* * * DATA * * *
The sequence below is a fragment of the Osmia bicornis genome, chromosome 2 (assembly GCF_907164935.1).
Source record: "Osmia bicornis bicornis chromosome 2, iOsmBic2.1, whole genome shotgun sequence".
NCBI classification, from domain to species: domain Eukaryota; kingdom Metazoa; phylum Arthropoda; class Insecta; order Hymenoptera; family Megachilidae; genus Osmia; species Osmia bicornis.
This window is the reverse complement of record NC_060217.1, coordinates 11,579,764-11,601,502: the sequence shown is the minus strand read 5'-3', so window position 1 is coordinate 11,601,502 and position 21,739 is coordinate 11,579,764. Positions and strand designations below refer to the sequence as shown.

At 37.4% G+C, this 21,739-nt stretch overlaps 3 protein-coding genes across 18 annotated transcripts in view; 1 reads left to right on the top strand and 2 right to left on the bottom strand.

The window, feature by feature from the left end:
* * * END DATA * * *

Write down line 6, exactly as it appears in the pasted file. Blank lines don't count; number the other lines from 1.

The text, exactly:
The window, feature by feature from the left end: